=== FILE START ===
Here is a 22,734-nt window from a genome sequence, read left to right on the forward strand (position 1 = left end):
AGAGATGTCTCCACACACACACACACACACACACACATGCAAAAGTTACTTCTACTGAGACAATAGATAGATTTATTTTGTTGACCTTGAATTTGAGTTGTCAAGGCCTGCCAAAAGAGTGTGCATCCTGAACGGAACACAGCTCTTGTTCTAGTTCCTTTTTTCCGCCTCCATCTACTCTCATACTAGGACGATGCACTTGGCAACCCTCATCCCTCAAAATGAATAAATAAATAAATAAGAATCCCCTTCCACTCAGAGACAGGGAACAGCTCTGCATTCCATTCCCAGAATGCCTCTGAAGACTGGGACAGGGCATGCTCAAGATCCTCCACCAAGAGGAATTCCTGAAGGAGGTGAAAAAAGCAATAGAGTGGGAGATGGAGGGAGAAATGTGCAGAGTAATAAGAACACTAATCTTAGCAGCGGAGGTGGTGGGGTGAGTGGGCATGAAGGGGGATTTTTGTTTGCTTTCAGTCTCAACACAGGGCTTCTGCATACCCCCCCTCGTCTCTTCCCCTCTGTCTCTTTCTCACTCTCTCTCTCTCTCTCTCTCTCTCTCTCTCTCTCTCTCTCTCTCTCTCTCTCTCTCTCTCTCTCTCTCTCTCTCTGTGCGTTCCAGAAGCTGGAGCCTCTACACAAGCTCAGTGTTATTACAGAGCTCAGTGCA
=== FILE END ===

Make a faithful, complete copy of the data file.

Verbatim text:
Here is a 22,734-nt window from a genome sequence, read left to right on the forward strand (position 1 = left end):
AGAGATGTCTCCACACACACACACACACACACACACATGCAAAAGTTACTTCTACTGAGACAATAGATAGATTTATTTTGTTGACCTTGAATTTGAGTTGTCAAGGCCTGCCAAAAGAGTGTGCATCCTGAACGGAACACAGCTCTTGTTCTAGTTCCTTTTTTCCGCCTCCATCTACTCTCATACTAGGACGATGCACTTGGCAACCCTCATCCCTCAAAATGAATAAATAAATAAATAAGAATCCCCTTCCACTCAGAGACAGGGAACAGCTCTGCATTCCATTCCCAGAATGCCTCTGAAGACTGGGACAGGGCATGCTCAAGATCCTCCACCAAGAGGAATTCCTGAAGGAGGTGAAAAAAGCAATAGAGTGGGAGATGGAGGGAGAAATGTGCAGAGTAATAAGAACACTAATCTTAGCAGCGGAGGTGGTGGGGTGAGTGGGCATGAAGGGGGATTTTTGTTTGCTTTCAGTCTCAACACAGGGCTTCTGCATACCCCCCCTCGTCTCTTCCCCTCTGTCTCTTTCTCACTCTCTCTCTCTCTCTCTCTCTCTCTCTCTCTCTCTCTCTCTCTCTCTCTCTCTCTCTCTCTCTCTCTCTCTCTCTGTGCGTTCCAGAAGCTGGAGCCTCTACACAAGCTCAGTGTTATTACAGAGCTCAGTGCA